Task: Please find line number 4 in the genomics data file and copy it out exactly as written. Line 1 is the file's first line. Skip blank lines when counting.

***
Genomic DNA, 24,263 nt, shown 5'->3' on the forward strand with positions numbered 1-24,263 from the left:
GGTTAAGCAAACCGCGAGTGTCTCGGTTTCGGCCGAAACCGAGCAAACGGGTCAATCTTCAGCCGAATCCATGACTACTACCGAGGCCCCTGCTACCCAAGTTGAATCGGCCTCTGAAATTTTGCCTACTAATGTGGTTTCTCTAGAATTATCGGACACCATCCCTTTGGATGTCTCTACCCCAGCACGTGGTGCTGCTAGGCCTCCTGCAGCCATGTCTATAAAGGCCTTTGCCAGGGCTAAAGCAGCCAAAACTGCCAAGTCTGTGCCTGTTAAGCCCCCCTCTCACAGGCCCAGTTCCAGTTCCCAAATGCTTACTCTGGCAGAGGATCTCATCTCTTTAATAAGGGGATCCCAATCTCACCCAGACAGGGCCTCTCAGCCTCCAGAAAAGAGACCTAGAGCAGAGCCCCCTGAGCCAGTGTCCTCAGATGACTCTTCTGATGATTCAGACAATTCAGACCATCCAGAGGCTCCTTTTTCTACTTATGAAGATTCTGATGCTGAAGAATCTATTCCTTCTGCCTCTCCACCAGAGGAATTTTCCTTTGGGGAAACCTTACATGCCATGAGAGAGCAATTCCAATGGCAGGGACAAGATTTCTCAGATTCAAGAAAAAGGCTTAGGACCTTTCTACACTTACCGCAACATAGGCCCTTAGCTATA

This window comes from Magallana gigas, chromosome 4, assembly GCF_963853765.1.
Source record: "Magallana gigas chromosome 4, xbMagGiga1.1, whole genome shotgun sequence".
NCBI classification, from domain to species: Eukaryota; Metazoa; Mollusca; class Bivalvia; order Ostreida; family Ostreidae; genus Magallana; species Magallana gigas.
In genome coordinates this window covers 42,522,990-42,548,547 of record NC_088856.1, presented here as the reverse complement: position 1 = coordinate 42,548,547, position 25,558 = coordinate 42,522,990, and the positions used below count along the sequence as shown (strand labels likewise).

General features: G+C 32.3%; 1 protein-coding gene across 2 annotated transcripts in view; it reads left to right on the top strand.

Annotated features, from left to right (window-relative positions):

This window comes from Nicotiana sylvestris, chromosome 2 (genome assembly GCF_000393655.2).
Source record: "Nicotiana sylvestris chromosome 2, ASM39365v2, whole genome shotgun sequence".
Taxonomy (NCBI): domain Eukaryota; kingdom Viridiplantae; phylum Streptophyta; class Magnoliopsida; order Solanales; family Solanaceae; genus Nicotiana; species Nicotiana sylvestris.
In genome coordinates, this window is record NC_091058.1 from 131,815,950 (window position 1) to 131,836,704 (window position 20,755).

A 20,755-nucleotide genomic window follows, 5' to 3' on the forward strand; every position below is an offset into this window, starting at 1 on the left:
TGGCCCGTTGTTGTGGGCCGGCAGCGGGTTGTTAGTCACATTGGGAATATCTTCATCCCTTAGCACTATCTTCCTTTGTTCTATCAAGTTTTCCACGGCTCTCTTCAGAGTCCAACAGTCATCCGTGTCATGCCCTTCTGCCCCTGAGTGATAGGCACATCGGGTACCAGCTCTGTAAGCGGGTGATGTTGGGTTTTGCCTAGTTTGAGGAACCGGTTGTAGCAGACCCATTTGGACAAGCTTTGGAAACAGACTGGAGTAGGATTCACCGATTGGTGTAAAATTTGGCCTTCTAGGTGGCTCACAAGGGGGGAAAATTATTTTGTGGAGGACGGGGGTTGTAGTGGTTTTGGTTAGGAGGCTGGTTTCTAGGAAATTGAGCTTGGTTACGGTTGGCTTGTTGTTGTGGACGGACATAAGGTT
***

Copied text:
Source record: "Magallana gigas chromosome 4, xbMagGiga1.1, whole genome shotgun sequence".